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Tax Rate Hikes Alter Strategy for Investors

August 09, 1993|TOM PETRUNO

Wall Street seems to approve of President Clinton's economic plan, which passed Congress late last week: Stock prices are at or near record highs, and long-term interest rates are at 20-year lows.

But for some individual investors, the tax increases in the new law may encourage significant portfolio shifts.

In brief, blue-chip and smaller growth stocks appear to gain from the tax changes. So do tax-exempt municipal bonds. The likely losers: taxable bonds, such as Treasury issues, and bank savings accounts.

Some questions and answers:

Q. What's the biggest change wrought by this law for investors?

A. For high-income earners, there now is a big advantage in receiving investment returns in capital gains rather than ordinary income, such as interest or dividends. So we're back to pre-1986 tax policy.

Under the new law, the top federal tax rate on interest and dividends for couples with taxable income over $140,000 ($115,000 for individuals) rises from 31% to 36%. But long-term capital gains--profit on the sale of investments held more than one year--will continue to be taxed at 28%.

For the top income earners, the advantage is even greater: Interest and dividends paid to people earning over $250,000 will be taxed at 39.6%, versus 28% for capital gains.

And because those individuals also lose some deductions and pay an added Medicare payroll tax, their real top federal tax rate is 42.2%, says Suzzanne Brubaker-Wolfe, manager in personal financial planning for Arthur Andersen & Co. in Los Angeles.

Q. What about middle- and lower-income earners?

A. Their top tax rate on ordinary income remains 31%, so there is an advantage to them as well in receiving capital gains over interest and dividends. But it's certainly not enough to warrant wholesale changes in an investment plan.

Q. Should higher-income investors contemplate big changes in their investment portfolios?

A. Let's start by saying that you should never make an investment decision solely for tax reasons.

Beyond that, tax advisers say that high-income investors whose portfolios now are skewed heavily toward interest-paying securities (such as taxable bonds or bank CDs) or high-dividend stocks (such as utilities) may want to move some of those assets into investments more likely to generate capital gains.

Q. Like what, for example?

A. Jeff Saccacio, director of personal financial services for Coopers & Lybrand in Los Angeles, figures that many high-income investors "will be driven toward 'growth-and-income' stock mutual funds to supplement their fixed-income investments."

Growth-and-income funds typically own blue-chip multinational stocks that pay decent dividends, but also offer appreciation potential as the economy grows.

Let's say a taxpayer in the new 39.6% federal tax bracket expects to earn the same 8% return off a $50,000 growth-and-income stock portfolio and a $50,000 taxable bond portfolio over one year.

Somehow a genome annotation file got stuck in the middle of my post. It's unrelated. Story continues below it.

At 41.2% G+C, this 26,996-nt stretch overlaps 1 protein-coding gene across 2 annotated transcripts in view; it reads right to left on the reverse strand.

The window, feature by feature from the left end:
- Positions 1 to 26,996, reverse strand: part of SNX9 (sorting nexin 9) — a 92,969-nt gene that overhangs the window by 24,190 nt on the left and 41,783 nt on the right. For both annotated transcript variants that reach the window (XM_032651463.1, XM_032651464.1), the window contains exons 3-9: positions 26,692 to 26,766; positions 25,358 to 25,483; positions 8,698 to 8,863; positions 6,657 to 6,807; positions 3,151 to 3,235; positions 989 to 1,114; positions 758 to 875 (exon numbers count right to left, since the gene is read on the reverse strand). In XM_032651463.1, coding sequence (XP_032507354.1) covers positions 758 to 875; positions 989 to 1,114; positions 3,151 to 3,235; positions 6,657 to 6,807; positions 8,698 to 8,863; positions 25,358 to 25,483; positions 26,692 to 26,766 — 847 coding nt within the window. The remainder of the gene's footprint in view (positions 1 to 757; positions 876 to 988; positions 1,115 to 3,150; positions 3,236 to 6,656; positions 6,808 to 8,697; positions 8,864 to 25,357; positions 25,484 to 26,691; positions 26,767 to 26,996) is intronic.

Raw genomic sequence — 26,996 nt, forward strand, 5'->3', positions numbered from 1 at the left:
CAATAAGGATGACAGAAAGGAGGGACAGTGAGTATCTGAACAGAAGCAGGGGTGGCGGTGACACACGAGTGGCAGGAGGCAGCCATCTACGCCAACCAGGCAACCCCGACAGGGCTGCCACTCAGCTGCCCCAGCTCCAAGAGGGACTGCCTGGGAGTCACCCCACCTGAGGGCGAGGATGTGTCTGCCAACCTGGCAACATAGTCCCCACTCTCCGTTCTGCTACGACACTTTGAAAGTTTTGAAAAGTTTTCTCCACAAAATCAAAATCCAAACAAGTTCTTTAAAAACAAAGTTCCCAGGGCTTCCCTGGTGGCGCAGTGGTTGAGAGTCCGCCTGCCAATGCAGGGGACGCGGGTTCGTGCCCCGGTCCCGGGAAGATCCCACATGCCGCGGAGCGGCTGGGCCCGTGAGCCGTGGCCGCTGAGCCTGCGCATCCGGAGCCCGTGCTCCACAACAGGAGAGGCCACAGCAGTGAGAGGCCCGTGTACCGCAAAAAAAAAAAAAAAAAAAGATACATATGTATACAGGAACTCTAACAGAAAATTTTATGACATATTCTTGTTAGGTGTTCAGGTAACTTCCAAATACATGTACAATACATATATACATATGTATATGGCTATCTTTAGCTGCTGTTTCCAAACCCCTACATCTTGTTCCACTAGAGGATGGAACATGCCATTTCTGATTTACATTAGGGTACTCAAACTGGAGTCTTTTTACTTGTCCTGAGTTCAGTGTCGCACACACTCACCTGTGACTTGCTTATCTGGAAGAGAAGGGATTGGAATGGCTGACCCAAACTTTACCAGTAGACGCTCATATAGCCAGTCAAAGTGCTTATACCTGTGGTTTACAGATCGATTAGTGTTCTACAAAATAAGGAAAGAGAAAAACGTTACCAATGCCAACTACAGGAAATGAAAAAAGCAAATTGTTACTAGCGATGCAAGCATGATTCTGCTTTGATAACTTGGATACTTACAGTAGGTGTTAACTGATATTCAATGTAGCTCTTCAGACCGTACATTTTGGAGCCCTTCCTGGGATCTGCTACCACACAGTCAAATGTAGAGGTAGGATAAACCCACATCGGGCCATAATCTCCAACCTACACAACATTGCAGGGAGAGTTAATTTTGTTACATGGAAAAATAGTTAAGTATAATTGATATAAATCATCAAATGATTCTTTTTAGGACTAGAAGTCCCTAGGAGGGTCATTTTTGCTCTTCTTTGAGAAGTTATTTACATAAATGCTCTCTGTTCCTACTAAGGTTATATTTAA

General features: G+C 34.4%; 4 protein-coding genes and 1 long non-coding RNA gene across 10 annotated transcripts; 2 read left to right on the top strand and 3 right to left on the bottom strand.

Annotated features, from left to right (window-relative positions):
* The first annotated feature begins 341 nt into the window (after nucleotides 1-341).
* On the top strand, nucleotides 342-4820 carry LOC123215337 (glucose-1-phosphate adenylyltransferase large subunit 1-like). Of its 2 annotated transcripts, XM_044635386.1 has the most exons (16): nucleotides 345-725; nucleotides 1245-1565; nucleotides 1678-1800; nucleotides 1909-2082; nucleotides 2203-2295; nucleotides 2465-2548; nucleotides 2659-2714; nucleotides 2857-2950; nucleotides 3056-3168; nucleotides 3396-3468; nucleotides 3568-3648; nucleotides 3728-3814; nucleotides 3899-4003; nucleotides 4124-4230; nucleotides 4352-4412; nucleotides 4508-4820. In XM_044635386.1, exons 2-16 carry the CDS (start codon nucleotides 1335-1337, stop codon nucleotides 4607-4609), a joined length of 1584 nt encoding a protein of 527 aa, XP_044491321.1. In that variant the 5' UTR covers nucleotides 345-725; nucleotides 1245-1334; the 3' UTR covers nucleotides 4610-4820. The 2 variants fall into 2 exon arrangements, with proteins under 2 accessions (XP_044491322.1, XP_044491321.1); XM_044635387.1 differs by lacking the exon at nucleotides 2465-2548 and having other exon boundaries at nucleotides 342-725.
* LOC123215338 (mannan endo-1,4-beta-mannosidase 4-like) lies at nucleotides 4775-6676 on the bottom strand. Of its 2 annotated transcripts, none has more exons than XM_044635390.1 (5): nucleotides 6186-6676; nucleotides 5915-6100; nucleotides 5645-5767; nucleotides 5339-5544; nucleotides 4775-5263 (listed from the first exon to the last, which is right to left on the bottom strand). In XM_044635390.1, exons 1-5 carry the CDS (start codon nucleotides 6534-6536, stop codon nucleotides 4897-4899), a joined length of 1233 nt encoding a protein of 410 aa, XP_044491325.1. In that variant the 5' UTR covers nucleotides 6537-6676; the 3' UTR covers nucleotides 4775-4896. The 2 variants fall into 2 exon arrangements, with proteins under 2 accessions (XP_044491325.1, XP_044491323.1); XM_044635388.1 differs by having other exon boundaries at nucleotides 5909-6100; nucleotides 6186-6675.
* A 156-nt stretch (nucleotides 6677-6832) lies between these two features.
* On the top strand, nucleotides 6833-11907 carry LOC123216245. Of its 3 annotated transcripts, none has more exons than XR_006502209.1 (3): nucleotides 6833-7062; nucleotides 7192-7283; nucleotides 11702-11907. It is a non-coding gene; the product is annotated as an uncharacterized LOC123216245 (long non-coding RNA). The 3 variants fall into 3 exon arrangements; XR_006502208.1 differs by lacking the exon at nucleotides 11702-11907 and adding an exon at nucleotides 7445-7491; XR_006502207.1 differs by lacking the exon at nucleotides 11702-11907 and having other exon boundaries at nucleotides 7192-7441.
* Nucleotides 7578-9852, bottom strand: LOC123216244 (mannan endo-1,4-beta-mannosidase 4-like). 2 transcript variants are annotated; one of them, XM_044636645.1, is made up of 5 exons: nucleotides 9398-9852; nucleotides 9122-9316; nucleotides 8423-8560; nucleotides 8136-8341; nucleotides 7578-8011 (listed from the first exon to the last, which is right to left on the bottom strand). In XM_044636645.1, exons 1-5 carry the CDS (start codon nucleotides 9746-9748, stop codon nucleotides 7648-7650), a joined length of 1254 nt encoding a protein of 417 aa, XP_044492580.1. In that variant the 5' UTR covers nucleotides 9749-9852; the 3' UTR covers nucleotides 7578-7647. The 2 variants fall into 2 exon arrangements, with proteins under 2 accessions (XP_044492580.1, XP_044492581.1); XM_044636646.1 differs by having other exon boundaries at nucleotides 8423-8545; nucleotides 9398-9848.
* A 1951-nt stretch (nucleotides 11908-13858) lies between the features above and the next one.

Assume that in the case of the bond portfolio, that 8% is all from interest income, while the stock portfolio return is 3% from dividends and 5% from capital gains:

* The 8% bond interest ($4,000 on $50,000) is taxed at 39.6%, leaving $2,416 after tax.

* The 8% stock return would be taxed 39.6% on the dividends, but just 28% on the capital gains. End result: The investor keeps $2,706 after tax, or $290 more than the bond portfolio return.

Q. What about smaller growth stocks? Don't they offer greater capital gains potential?

A. They do. And in fact, one provision of the tax law gives investors an added break on capital gains from investments in small firms, Saccacio notes. Instead of a 28% gains tax, returns on shares of qualified companies will be taxed at just 14% if held for five years.

But the securities that can get this break are limited (generally, they must be manufacturers). Wall Street is expected to respond to this provision by packaging shares of emerging growth firms into funds meant to be held five years.

Note, though, that the operative word with all capital gains is "potential": An investment may produce a gain, but it may just as easily produce a loss instead.

That's why, despite higher taxes on ordinary income, it makes little sense for conservative investors to shift too much from relatively safe bonds to high-risk stocks. But if you need more growth in your portfolio anyway (and many people do), the new law is your friend.

Q. Are there ways to convert ordinary income into capital gains to get the lower tax rate?

A. There are--but Congress is already anticipating such transactions, and the new law specifically bars them.

Generally, "conversion" transactions involve situations where an investor buys an asset with the expressed intent to sell it later at a set price. What you might deem a capital gain in the ownership period might be deemed ordinary income by Uncle Sam.

A better, legal idea for executives: Take more compensation in the form of incentive stock options and less in straight salary.

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